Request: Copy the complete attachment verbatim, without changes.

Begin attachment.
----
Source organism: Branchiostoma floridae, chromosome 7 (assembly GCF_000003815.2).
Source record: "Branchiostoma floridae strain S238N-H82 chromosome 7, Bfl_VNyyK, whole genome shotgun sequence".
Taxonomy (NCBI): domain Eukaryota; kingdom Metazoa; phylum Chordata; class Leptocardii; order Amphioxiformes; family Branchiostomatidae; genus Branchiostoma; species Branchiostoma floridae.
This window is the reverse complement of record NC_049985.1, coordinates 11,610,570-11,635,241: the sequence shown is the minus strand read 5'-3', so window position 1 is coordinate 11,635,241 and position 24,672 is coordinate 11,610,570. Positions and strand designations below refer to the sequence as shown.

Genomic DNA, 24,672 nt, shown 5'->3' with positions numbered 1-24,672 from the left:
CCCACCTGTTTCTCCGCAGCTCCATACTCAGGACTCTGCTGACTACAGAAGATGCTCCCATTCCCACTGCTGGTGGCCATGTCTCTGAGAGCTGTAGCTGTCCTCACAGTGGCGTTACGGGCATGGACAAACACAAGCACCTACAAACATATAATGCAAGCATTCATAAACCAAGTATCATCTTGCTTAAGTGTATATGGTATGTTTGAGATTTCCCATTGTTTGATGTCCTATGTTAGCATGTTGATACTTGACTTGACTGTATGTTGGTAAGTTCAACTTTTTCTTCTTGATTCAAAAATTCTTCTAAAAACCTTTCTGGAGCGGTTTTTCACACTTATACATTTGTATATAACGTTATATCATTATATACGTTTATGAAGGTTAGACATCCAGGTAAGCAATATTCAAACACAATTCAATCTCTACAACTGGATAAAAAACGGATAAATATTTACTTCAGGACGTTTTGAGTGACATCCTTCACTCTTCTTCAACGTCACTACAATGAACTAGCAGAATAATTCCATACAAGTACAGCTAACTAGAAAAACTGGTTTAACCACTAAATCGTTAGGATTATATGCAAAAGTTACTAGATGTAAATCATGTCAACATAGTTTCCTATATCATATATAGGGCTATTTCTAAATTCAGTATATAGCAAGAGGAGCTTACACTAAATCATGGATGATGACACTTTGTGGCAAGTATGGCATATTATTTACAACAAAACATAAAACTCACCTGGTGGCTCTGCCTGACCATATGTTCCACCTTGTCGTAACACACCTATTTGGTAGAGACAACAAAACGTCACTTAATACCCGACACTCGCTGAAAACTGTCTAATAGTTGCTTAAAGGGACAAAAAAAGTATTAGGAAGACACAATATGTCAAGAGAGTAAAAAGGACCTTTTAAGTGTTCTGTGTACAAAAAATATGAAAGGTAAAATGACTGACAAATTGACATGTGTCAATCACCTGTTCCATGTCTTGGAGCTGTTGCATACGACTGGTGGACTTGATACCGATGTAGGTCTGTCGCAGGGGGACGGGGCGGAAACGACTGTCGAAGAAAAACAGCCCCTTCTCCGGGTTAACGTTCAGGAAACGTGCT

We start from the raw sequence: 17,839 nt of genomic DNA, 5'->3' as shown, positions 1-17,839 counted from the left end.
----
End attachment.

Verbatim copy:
Source organism: Branchiostoma floridae, chromosome 7 (assembly GCF_000003815.2).
Source record: "Branchiostoma floridae strain S238N-H82 chromosome 7, Bfl_VNyyK, whole genome shotgun sequence".
Taxonomy (NCBI): domain Eukaryota; kingdom Metazoa; phylum Chordata; class Leptocardii; order Amphioxiformes; family Branchiostomatidae; genus Branchiostoma; species Branchiostoma floridae.
This window is the reverse complement of record NC_049985.1, coordinates 11,610,570-11,635,241: the sequence shown is the minus strand read 5'-3', so window position 1 is coordinate 11,635,241 and position 24,672 is coordinate 11,610,570. Positions and strand designations below refer to the sequence as shown.

Genomic DNA, 24,672 nt, shown 5'->3' with positions numbered 1-24,672 from the left:
CCCACCTGTTTCTCCGCAGCTCCATACTCAGGACTCTGCTGACTACAGAAGATGCTCCCATTCCCACTGCTGGTGGCCATGTCTCTGAGAGCTGTAGCTGTCCTCACAGTGGCGTTACGGGCATGGACAAACACAAGCACCTACAAACATATAATGCAAGCATTCATAAACCAAGTATCATCTTGCTTAAGTGTATATGGTATGTTTGAGATTTCCCATTGTTTGATGTCCTATGTTAGCATGTTGATACTTGACTTGACTGTATGTTGGTAAGTTCAACTTTTTCTTCTTGATTCAAAAATTCTTCTAAAAACCTTTCTGGAGCGGTTTTTCACACTTATACATTTGTATATAACGTTATATCATTATATACGTTTATGAAGGTTAGACATCCAGGTAAGCAATATTCAAACACAATTCAATCTCTACAACTGGATAAAAAACGGATAAATATTTACTTCAGGACGTTTTGAGTGACATCCTTCACTCTTCTTCAACGTCACTACAATGAACTAGCAGAATAATTCCATACAAGTACAGCTAACTAGAAAAACTGGTTTAACCACTAAATCGTTAGGATTATATGCAAAAGTTACTAGATGTAAATCATGTCAACATAGTTTCCTATATCATATATAGGGCTATTTCTAAATTCAGTATATAGCAAGAGGAGCTTACACTAAATCATGGATGATGACACTTTGTGGCAAGTATGGCATATTATTTACAACAAAACATAAAACTCACCTGGTGGCTCTGCCTGACCATATGTTCCACCTTGTCGTAACACACCTATTTGGTAGAGACAACAAAACGTCACTTAATACCCGACACTCGCTGAAAACTGTCTAATAGTTGCTTAAAGGGACAAAAAAAGTATTAGGAAGACACAATATGTCAAGAGAGTAAAAAGGACCTTTTAAGTGTTCTGTGTACAAAAAATATGAAAGGTAAAATGACTGACAAATTGACATGTGTCAATCACCTGTTCCATGTCTTGGAGCTGTTGCATACGACTGGTGGACTTGATACCGATGTAGGTCTGTCGCAGGGGGACGGGGCGGAAACGACTGTCGAAGAAAAACAGCCCCTTCTCCGGGTTAACGTTCAGGAAACGTGCT

We start from the raw sequence: 17,839 nt of genomic DNA, 5'->3' as shown, positions 1-17,839 counted from the left end.